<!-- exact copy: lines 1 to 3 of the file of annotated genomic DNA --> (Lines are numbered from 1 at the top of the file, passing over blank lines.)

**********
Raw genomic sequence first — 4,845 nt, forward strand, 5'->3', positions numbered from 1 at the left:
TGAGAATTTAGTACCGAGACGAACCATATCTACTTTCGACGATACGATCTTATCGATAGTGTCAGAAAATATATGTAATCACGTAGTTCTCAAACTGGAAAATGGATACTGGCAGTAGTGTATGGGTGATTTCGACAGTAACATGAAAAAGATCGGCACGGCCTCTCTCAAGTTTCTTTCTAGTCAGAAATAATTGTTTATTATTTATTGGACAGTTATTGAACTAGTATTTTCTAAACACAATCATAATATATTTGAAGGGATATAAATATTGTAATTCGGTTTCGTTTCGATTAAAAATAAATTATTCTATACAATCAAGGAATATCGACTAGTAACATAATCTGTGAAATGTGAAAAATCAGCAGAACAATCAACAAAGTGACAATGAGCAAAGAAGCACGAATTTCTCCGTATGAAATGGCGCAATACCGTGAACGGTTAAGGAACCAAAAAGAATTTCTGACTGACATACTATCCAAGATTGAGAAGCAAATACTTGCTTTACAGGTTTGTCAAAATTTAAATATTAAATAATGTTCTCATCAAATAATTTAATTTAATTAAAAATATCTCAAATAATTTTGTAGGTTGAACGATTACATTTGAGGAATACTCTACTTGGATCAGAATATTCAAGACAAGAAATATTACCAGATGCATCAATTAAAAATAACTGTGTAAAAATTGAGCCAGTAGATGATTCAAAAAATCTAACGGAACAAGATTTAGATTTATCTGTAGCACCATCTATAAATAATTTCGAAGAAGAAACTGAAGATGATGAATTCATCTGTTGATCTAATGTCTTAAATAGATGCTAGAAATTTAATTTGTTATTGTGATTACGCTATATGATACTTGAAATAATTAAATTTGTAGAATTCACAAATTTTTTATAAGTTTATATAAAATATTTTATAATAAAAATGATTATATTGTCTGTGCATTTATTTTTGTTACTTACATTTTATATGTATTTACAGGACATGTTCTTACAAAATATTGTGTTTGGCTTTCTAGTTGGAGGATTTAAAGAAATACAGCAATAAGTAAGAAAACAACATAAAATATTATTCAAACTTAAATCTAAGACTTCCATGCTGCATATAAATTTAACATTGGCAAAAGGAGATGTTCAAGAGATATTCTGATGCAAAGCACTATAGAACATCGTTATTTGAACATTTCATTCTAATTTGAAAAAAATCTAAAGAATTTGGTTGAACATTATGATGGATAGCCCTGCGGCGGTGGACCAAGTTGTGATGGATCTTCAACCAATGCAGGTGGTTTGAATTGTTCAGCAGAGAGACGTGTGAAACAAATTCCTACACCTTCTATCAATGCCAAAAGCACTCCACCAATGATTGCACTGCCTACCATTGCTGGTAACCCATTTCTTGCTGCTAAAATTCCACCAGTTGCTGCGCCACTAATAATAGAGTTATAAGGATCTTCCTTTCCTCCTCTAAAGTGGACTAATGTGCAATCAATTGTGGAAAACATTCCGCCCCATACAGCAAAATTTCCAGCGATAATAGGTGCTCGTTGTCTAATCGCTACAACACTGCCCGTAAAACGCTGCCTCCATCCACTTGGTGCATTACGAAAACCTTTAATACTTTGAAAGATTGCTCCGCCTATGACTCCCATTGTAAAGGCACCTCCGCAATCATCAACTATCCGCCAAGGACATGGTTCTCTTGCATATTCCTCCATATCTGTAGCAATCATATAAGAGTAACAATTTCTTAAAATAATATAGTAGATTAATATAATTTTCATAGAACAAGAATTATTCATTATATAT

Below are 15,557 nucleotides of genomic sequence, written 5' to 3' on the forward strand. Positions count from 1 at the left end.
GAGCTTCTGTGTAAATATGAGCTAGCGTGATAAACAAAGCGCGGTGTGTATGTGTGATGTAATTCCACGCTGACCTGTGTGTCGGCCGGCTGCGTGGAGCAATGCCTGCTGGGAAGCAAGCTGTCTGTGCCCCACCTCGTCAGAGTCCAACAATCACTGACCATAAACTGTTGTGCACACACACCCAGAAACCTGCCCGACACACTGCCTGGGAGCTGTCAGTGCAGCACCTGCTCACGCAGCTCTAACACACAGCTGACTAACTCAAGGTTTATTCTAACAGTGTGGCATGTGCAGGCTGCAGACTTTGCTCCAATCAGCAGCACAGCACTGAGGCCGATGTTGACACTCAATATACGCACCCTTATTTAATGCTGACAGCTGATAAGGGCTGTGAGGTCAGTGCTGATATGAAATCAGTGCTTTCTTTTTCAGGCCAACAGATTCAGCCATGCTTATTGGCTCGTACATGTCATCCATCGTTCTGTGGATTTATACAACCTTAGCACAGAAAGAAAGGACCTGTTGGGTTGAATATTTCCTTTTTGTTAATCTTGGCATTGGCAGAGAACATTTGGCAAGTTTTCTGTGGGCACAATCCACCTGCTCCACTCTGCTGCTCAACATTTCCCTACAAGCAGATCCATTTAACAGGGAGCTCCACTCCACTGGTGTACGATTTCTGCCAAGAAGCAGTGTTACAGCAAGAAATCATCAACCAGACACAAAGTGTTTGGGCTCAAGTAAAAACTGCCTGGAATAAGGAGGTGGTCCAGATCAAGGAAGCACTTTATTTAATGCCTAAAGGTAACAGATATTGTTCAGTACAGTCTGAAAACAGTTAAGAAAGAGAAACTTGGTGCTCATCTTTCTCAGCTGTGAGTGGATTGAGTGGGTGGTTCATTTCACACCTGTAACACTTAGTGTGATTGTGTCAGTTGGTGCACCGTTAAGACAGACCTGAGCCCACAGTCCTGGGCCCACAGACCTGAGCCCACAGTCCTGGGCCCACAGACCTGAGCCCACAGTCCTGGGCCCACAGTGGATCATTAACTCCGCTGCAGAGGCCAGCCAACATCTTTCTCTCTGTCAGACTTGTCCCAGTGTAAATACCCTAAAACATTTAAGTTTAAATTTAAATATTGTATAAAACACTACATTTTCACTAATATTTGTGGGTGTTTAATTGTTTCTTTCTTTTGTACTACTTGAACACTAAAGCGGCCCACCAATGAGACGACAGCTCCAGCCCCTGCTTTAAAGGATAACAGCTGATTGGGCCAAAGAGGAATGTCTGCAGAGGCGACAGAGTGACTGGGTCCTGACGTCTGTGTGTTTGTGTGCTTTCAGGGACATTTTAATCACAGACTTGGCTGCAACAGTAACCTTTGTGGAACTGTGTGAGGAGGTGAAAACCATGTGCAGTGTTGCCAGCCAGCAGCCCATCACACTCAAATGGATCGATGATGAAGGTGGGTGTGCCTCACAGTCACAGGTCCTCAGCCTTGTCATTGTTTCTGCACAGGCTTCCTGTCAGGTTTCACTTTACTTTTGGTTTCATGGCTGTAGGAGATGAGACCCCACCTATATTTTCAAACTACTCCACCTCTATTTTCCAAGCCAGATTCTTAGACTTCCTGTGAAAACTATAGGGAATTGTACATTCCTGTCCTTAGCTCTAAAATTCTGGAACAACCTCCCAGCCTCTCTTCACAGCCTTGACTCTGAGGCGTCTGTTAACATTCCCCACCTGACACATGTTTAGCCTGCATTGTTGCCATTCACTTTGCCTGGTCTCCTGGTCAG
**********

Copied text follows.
Raw genomic sequence first — 4,845 nt, forward strand, 5'->3', positions numbered from 1 at the left:
TGAGAATTTAGTACCGAGACGAACCATATCTACTTTCGACGATACGATCTTATCGATAGTGTCAGAAAATATATGTAATCACGTAGTTCTCAAACTGGAAAATGGATACTGGCAGTAGTGTATGGGTGATTTCGACAGTAACATGAAAAAGATCGGCACGGCCTCTCTCAAGTTTCTTTCTAGTCAGAAATAATTGTTTATTATTTATTGGACAGTTATTGAACTAGTATTTTCTAAACACAATCATAATATATTTGAAGGGATATAAATATTGTAATTCGGTTTCGTTTCGATTAAAAATAAATTATTCTATACAATCAAGGAATATCGACTAGTAACATAATCTGTGAAATGTGAAAAATCAGCAGAACAATCAACAAAGTGACAATGAGCAAAGAAGCACGAATTTCTCCGTATGAAATGGCGCAATACCGTGAACGGTTAAGGAACCAAAAAGAATTTCTGACTGACATACTATCCAAGATTGAGAAGCAAATACTTGCTTTACAGGTTTGTCAAAATTTAAATATTAAATAATGTTCTCATCAAATAATTTAATTTAATTAAAAATATCTCAAATAATTTTGTAGGTTGAACGATTACATTTGAGGAATACTCTACTTGGATCAGAATATTCAAGACAAGAAATATTACCAGATGCATCAATTAAAAATAACTGTGTAAAAATTGAGCCAGTAGATGATTCAAAAAATCTAACGGAACAAGATTTAGATTTATCTGTAGCACCATCTATAAATAATTTCGAAGAAGAAACTGAAGATGATGAATTCATCTGTTGATCTAATGTCTTAAATAGATGCTAGAAATTTAATTTGTTATTGTGATTACGCTATATGATACTTGAAATAATTAAATTTGTAGAATTCACAAATTTTTTATAAGTTTATATAAAATATTTTATAATAAAAATGATTATATTGTCTGTGCATTTATTTTTGTTACTTACATTTTATATGTATTTACAGGACATGTTCTTACAAAATATTGTGTTTGGCTTTCTAGTTGGAGGATTTAAAGAAATACAGCAATAAGTAAGAAAACAACATAAAATATTATTCAAACTTAAATCTAAGACTTCCATGCTGCATATAAATTTAACATTGGCAAAAGGAGATGTTCAAGAGATATTCTGATGCAAAGCACTATAGAACATCGTTATTTGAACATTTCATTCTAATTTGAAAAAAATCTAAAGAATTTGGTTGAACATTATGATGGATAGCCCTGCGGCGGTGGACCAAGTTGTGATGGATCTTCAACCAATGCAGGTGGTTTGAATTGTTCAGCAGAGAGACGTGTGAAACAAATTCCTACACCTTCTATCAATGCCAAAAGCACTCCACCAATGATTGCACTGCCTACCATTGCTGGTAACCCATTTCTTGCTGCTAAAATTCCACCAGTTGCTGCGCCACTAATAATAGAGTTATAAGGATCTTCCTTTCCTCCTCTAAAGTGGACTAATGTGCAATCAATTGTGGAAAACATTCCGCCCCATACAGCAAAATTTCCAGCGATAATAGGTGCTCGTTGTCTAATCGCTACAACACTGCCCGTAAAACGCTGCCTCCATCCACTTGGTGCATTACGAAAACCTTTAATACTTTGAAAGATTGCTCCGCCTATGACTCCCATTGTAAAGGCACCTCCGCAATCATCAACTATCCGCCAAGGACATGGTTCTCTTGCATATTCCTCCATATCTGTAGCAATCATATAAGAGTAACAATTTCTTAAAATAATATAGTAGATTAATATAATTTTCATAGAACAAGAATTATTCATTATATAT

Below are 15,557 nucleotides of genomic sequence, written 5' to 3' on the forward strand. Positions count from 1 at the left end.